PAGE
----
Academy: In this mode you're taught the ropes on everything the game has to offer. You start with the basics like learning how to move around, changing your view, and of course casting your rod by using the advanced right analog stick method, or the noob fool proof method of a power bar by pressing RT. After that you're taught more advanced things, and under ten minutes you're fully up to speed with everything you need to know to enjoy the game for yourself.

Challenges: Four modes can be found here that attempt to mix things up a little and bring a little more fun to the game away from the serious side of fishing. If you've played mini-games in other sports games such as PGA Golf then you know what to expect when coming into this. The four modes on offer are score attack, time attack, time trial, and distance challenge. Now being honest, all four of these are modes are ones you will perhaps try one or two times if you're not a leaderboard guy, as the true excitement comes when playing the game to catch fish. These modes do an okay job of taking you away from just fish, fish, and more fish, but were very much for me a mode I took a quick look at only to never pay that much attention to afterwards.

Tournaments: Here you can play offline timed tournaments against AI anglers, which in return will net you XP points that will see you rank up your character, but way more importantly get you tackle points which you can buy new gear with (will get to this shortly).

Freedom Fishing: This is simply the mode you will find yourself sinking a ton of time into. Pick a lake, choose your gear, mess with the settings and go out there as fish as much as you like. Fishing from the bank with just the one rod, or claim a peg to cast with three rods all equipped with alarms for a more frantic fast paced time at the lake. A word of warning, be sure to prepare your online friends for images like the one below being spammed into your feed, as you will find yourself taking pictures of any half decent fish that you catch acting like you've just caught the Loch Ness.

Online:

Live Tournaments: Now while these aren't online as such, they do at least offer the chance of you playing against the scores of others players via the leaderboards. Tournaments tend to either be about final weight or how many fish you've caught in the time available to you, but you also tend to get three attempts at scoring well enough to claim a decent tackle point award when the tournament ends.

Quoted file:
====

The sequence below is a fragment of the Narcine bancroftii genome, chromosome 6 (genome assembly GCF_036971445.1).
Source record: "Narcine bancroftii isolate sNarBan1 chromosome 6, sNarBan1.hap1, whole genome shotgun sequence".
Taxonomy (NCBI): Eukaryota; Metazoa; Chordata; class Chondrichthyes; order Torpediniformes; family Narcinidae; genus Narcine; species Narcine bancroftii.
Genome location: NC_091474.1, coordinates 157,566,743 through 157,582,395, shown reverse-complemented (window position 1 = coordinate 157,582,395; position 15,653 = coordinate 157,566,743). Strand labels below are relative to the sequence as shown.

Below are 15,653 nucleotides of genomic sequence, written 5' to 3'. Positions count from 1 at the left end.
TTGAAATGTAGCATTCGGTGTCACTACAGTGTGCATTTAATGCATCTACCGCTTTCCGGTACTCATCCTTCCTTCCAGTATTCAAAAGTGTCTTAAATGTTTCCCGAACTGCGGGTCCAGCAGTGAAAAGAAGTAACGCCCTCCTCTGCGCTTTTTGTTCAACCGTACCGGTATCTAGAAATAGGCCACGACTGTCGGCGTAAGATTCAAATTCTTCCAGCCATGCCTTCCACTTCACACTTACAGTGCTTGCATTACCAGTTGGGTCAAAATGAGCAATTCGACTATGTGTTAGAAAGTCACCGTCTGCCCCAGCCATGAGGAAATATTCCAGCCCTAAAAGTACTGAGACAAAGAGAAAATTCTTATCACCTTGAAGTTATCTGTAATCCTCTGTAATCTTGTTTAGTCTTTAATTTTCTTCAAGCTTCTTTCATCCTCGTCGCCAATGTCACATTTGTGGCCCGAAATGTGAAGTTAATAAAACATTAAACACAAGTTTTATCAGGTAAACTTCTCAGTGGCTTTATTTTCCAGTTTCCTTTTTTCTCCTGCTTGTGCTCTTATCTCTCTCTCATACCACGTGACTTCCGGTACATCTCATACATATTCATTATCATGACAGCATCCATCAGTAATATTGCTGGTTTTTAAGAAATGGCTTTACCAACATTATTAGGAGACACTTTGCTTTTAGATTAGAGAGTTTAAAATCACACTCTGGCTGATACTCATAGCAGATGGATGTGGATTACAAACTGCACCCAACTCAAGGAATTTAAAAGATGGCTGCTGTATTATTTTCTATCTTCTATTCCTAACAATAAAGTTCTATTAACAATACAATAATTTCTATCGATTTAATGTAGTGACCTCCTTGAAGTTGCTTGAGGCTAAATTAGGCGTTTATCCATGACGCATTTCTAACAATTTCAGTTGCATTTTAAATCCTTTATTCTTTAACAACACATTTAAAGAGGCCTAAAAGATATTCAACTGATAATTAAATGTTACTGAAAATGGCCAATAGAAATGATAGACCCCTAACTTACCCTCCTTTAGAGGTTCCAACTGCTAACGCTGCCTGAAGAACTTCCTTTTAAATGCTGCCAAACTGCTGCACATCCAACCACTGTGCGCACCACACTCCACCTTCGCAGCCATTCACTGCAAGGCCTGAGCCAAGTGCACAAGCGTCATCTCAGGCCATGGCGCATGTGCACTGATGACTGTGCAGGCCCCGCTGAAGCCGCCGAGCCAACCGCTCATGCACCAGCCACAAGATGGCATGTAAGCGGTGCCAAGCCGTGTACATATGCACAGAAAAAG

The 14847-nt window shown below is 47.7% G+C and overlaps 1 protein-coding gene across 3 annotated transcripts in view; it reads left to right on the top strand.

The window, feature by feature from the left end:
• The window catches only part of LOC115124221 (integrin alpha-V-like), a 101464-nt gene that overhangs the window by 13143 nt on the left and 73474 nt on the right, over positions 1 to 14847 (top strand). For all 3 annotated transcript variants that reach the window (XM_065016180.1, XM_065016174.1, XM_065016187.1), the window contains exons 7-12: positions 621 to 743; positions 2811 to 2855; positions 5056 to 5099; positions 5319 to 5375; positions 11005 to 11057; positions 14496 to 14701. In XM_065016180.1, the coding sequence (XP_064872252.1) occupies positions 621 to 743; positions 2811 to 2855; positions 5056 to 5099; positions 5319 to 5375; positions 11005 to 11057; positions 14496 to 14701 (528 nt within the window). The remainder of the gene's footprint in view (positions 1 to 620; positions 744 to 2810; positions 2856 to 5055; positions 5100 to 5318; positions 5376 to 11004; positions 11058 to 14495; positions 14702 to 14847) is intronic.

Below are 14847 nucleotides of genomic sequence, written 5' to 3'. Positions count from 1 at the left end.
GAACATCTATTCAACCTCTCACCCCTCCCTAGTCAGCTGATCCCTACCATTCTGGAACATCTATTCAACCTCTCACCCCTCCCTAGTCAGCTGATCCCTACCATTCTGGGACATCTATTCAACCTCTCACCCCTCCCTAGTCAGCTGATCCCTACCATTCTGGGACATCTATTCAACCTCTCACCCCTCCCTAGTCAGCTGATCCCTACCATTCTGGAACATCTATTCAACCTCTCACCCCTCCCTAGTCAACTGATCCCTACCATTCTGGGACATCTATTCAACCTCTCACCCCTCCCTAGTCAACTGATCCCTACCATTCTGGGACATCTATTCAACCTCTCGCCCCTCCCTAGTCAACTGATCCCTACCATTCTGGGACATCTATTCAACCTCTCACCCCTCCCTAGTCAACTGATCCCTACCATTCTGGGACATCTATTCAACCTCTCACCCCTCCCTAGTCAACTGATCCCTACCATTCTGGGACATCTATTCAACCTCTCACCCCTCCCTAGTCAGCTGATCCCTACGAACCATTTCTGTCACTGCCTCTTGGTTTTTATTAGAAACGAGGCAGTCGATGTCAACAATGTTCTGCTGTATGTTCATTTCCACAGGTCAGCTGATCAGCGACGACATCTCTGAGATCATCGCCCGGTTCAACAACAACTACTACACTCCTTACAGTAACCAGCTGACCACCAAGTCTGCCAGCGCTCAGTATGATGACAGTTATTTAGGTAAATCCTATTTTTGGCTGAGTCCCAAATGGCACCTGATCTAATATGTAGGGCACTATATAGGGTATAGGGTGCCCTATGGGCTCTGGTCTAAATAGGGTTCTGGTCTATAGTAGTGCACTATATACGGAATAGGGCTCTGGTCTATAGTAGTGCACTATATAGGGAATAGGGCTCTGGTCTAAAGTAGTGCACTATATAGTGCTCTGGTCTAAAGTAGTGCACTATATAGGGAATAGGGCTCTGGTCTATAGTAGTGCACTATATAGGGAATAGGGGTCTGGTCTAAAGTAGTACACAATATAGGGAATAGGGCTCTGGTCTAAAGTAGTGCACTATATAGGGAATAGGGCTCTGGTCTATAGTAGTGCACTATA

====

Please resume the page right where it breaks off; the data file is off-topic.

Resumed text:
Online: This is simply where you go to play with friends, sadly having no friends who play the game I've found myself playing with random people who've picked up the game. Still good fun though, as when entering a game a nice leaderboard is on the left side of the screen to see who had caught the most weight in fish, so it takes the fun of freedom fishing and adds in others. Like I said in the video I did on the game recently, it's rare that small games like this even have an online portion to them, and yes while it is a bit laggy at times, it's not that bad to ruin the fun the game has to offer. We won't go into how much of a let down it is seeing your twin as you look to claim a peg when playing online though. Sort out some more things to make myself look different Dovetail please.

Tackle Box: The final thing to talk about in this review is something I touched upon earlier, that being the tackle box. Here you can go to spend your hard earned tackle points, which you receive by ranking up, winning tournaments, and just having fun and catching some fish. Here you can buy new rods, reels, hooks, and food, which will hopefully help you net one of the massive boss fishes on one of the five fishing spots available.

Overall: Dovetail Games Euro Fishing is the only fishing game (forgetting the BC version of SEGA Bass Fishing) on the Xbox One right now, so it's a good job I love it. You know a game has you hooked (pardon the pun) when you're wearing a headset while cooking lunch, listening for the sound of a bite alarm to go off in them so you can run into the other room like a crazed lunatic to catch whatever fish has taken to your bait. You got me good Dovetail, now just tweak a few things with customisation and you have a damn fine game on your hands.

Pros
Great fun for both the pro and novice fishing fan
Addictive as hell

Cons
Would love to make my character more like me